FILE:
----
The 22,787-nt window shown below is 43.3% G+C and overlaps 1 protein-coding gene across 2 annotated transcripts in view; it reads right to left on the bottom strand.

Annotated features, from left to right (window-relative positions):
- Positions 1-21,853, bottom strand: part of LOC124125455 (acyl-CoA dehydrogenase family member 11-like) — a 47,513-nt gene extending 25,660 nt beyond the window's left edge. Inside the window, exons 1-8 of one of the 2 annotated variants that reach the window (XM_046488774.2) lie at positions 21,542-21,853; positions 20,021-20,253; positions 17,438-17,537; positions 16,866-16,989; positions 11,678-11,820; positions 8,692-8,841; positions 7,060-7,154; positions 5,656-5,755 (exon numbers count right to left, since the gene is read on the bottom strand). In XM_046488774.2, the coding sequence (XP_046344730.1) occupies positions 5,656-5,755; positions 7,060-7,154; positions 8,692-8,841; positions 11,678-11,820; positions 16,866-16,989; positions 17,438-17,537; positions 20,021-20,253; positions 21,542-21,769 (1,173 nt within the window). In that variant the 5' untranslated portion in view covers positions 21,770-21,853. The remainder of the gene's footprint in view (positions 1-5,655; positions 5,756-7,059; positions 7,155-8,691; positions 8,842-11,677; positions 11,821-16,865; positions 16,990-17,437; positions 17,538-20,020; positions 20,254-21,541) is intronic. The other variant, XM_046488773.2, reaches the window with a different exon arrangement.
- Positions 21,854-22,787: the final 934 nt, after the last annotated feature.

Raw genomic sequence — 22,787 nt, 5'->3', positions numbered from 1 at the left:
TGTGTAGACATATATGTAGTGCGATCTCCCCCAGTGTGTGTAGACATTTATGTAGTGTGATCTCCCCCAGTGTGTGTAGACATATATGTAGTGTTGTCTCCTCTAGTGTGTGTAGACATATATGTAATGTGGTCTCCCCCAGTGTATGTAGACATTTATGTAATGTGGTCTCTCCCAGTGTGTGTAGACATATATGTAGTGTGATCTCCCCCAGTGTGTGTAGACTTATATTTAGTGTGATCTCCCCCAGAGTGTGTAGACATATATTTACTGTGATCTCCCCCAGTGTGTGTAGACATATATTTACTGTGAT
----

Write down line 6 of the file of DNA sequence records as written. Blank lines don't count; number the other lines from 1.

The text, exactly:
TGTGTAGACATATATGTAGTGCGATCTCCCCCAGTGTGTGTAGACATTTATGTAGTGTGATCTCCCCCAGTGTGTGTAGACATATATGTAGTGTTGTCTCCTCTAGTGTGTGTAGACATATATGTAATGTGGTCTCCCCCAGTGTATGTAGACATTTATGTAATGTGGTCTCTCCCAGTGTGTGTAGACATATATGTAGTGTGATCTCCCCCAGTGTGTGTAGACTTATATTTAGTGTGATCTCCCCCAGAGTGTGTAGACATATATTTACTGTGATCTCCCCCAGTGTGTGTAGACATATATTTACTGTGAT